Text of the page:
The information in this blogpost may now be out of date. See the current GOV.UK content and publishing guidance.
GDS held the second content clinic on 24 March, which 24 departmental and agency editors came to. Here are answers to the questions submitted that we didn’t get around to answering in the clinic, like ‘detailed guide vs a guidance publication: what’s the difference?’
Attachment titles on publication pages
The style guide says the title, summary and detail on the HTML publication landing page must be in GOV.UK style. The attachment title should be the same as the actual title of the document, in case people search for it. The best result is to work with the publication author to make the document as plain English as possible, including the title.
Hyphens or slashes in dates
Don’t use hyphens or slashes, use ‘to’ instead, for example ‘March to October 2011’. Slashes and hyphens are difficult for search engines to scan and irritating for people using a screen reader because it might read them out. When you need to compare 2 years and ‘to’ isn’t suitable (for example ‘2008 to 2009 to 2011 to 2012’), write ‘financial year ending April 2009 to financial year ending April 2010’.
HTML publications: preview and fact check
At the moment you can’t preview before publishing or send for fact check. We want to introduce this in future, but for now take a screenshot of the draft version, or build in Preview and paste your code into Production.
Attachments: how to find the page that holds them
For attachments on publication pages, type ‘site:www.gov.uk “name of attachment”’ into a search engine and the referring page will appear in search results. This also works for attachments in content items without a landing page. For example typing ‘site:www.gov.uk “Letter about forthcoming changes to planning fees (10 September 2013)”’ will give this result on Google:
The first entry is the attachment and the second is the detailed guide it can be found on. We’re currently working on replacing this detailed guide with a collection as a guide isn’t the correct format.
Footnotes and legal language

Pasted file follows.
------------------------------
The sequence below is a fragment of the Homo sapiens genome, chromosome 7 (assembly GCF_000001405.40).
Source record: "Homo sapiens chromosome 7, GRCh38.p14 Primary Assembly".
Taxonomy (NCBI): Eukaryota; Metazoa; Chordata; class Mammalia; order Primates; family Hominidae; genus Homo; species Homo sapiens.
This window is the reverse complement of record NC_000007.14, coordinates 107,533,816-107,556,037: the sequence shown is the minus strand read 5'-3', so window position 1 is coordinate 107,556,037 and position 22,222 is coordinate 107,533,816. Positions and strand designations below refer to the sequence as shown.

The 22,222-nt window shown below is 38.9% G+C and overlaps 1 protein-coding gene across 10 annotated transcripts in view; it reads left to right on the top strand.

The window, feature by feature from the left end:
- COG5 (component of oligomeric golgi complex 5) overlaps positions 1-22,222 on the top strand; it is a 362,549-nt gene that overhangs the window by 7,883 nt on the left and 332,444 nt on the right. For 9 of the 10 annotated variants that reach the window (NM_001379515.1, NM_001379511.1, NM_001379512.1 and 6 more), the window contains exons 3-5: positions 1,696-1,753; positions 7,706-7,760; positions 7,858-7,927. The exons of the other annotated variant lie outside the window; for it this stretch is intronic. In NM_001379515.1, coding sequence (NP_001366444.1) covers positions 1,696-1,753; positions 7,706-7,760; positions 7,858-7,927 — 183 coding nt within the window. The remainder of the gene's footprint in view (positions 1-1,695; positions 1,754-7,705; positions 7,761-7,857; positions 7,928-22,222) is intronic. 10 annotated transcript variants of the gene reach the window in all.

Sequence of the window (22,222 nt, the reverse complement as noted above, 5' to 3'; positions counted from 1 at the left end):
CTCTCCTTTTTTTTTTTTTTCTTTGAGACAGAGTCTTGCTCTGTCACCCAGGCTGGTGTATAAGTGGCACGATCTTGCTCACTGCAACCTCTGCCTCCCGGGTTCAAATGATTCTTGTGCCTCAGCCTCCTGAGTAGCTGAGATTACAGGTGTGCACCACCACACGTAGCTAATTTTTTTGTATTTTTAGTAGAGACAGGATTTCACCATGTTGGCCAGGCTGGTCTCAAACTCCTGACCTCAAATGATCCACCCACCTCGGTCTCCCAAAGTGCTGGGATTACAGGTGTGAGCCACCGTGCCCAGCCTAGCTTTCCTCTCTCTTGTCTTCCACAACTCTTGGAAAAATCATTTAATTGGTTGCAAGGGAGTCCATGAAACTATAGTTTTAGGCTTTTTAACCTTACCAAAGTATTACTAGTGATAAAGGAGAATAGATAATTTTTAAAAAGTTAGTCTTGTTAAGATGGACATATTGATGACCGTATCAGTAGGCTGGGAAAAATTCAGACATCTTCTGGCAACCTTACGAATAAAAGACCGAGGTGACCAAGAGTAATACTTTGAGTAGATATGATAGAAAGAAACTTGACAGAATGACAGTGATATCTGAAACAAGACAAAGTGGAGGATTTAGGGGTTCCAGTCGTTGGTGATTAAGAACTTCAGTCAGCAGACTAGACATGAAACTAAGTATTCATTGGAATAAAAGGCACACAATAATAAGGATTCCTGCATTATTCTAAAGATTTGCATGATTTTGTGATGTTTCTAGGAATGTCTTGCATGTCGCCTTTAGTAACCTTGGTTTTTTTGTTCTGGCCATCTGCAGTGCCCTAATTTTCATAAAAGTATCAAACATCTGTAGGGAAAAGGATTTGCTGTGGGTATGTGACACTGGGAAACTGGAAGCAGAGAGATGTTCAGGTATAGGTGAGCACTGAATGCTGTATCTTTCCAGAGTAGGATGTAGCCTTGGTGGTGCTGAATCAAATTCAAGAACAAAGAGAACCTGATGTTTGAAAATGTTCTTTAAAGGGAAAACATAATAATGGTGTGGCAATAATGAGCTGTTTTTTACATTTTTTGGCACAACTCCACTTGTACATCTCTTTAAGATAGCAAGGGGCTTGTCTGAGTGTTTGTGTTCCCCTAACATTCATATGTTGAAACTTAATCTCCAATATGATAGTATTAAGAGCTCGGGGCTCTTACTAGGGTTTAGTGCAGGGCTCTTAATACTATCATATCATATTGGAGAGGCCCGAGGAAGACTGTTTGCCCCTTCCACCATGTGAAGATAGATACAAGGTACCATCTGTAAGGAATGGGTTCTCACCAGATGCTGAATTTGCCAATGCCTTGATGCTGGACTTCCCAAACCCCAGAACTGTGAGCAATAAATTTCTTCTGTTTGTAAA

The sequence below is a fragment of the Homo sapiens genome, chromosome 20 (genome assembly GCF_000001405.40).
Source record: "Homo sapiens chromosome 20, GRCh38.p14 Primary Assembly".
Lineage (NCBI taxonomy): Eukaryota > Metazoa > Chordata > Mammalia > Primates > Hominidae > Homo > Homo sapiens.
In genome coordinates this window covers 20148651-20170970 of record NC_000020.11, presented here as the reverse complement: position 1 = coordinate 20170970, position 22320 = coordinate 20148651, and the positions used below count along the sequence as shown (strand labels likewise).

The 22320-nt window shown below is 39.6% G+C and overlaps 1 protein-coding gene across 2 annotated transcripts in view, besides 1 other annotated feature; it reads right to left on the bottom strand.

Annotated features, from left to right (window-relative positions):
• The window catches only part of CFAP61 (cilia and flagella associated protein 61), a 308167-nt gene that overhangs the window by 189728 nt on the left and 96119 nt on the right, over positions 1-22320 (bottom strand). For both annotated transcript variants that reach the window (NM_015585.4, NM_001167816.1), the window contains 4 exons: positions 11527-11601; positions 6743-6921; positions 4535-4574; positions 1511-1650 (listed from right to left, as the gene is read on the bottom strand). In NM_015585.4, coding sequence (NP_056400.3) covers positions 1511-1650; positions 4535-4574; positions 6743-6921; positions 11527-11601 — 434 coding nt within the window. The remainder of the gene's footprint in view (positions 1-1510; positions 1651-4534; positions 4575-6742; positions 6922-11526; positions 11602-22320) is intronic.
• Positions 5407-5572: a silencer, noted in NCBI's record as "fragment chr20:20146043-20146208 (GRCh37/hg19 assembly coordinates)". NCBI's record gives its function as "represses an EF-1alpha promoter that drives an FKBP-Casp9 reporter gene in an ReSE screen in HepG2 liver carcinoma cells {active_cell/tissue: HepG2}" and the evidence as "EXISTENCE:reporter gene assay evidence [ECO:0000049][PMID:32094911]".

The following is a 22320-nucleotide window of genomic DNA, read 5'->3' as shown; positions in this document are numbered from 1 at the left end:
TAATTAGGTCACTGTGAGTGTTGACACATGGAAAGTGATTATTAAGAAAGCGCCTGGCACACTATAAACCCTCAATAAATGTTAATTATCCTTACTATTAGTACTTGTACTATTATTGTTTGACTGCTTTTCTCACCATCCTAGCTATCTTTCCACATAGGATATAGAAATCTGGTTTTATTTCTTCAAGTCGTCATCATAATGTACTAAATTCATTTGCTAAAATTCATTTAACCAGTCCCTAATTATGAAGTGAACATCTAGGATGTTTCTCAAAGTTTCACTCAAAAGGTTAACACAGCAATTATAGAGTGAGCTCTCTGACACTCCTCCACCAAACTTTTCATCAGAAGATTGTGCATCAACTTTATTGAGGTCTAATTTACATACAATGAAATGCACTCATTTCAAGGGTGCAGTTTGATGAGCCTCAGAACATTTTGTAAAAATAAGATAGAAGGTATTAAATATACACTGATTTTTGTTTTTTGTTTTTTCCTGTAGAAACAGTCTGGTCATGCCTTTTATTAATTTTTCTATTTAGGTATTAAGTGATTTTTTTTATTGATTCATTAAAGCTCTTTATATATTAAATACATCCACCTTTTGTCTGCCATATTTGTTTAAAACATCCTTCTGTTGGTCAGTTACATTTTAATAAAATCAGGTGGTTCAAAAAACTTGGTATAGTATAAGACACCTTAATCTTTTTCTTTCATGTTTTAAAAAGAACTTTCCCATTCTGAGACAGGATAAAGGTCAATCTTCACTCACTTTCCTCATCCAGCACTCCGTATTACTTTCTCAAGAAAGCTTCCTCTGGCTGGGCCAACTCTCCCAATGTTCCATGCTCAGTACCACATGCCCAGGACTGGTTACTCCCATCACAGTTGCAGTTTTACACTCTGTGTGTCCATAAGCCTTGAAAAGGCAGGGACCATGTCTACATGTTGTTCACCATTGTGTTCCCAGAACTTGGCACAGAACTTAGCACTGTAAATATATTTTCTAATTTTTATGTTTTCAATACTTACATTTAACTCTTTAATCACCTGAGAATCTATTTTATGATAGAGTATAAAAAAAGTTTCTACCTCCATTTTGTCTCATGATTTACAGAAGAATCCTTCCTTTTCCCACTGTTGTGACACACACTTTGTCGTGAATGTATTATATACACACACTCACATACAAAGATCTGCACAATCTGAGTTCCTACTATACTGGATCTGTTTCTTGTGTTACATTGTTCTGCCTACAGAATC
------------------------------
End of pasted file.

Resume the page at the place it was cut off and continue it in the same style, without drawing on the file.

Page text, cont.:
Don’t use footnotes on documents. They’re designed for reference in print, not web pages. Always consider the user need first. If the information in the footnotes is important, include it in the body text. If it’s not, leave it out. As for legal language, explain the law in plain English so that everyone can understand it, not just lawyers.
Corporate style in HTML publications
Right now we don’t edit HTML publications for style, because many are online versions of documents already in print, particularly in transition. In future, we want all content that’s written for HTML pages (for example departmental corporate reports) to be in style.
Detailed guide vs guidance publication
Detailed guides and publications have different roles. Detailed guides answer a specific user need for detailed information – usually ending in a user action, for example with government. The audience generally has a specialist or professional interest. If your content is telling someone what to do or how to do something in the form of a manual, handbook or statutory guidance, it should probably be a publication, subtype ‘guidance’.
Collections of detailed guides: how to create them
You create a collection of detailed guides in the same way you make 1 with documents – search for the title or slug and add it to the documents tab. But consider the user need and if the content is in the right format. Improve the user journey by linking and tagging, and consider if mainstream browse categories may be appropriate.
A collections page is for related documents, it’s not a navigation page for links. We shouldn’t create navigation pages for non-specialist content, because 75% of the traffic comes from search engines. Here’s a blog post on how to make a collection.
Accents on GOV.UK
You can use accents on GOV.UK, for example, ê and â. The quickest and easiest way is to copy and paste from a list of accents.
Archived pages: double redirects
The example given was an archived page which was redirected to a page that was then unpublished, requiring a second redirect. While it’s possible to do a double redirect, it creates a poor experience for users. It’s better to redirect from the original URL straight to the live page.